Industrial Catalysis

Case study - steam reforming

In this section we use the case study of steam reforming to illustrate some of the factors that chemists must consider when designing an effective catalyst for an industrial process.

What is steam reforming?

Steam reforming is the process by which methane, and other hydrocarbons in natural gas, are converted into hydrogen and carbon monoxide by reaction with steam over a nickel catalyst on a ceramic support.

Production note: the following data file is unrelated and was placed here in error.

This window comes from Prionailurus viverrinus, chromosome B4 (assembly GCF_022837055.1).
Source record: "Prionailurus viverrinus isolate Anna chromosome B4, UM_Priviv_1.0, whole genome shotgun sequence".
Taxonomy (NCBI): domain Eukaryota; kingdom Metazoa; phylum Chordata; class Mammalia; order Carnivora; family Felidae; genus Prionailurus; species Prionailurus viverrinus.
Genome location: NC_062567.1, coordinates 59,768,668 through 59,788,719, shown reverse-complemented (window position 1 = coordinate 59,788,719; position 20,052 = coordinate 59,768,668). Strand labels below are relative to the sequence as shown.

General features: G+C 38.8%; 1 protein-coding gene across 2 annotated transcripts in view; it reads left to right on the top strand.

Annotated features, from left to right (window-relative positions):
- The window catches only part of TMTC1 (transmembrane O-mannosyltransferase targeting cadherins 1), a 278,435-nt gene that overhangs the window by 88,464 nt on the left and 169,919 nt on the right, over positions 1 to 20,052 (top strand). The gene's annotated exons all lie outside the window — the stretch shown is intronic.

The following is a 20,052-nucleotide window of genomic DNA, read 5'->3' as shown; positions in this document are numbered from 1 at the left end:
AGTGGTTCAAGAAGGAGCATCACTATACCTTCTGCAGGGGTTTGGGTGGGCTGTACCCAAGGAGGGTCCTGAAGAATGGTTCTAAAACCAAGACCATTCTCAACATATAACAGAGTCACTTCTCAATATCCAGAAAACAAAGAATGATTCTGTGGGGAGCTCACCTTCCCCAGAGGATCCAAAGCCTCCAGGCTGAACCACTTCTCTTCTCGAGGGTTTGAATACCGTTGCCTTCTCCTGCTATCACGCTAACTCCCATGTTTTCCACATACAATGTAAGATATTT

CH4 + H2O

CO + 3H2

DH = +251 kJmol-1

The hydrogen and carbon monoxide are used as feedstock for other industrial processes. Carbon monoxide, for example, is used in the synthesis of methanol. Use the areas below to find out more about the different areas of steam reforming.

Steam reformer - the mixture usually passes into a second, hotter furnace.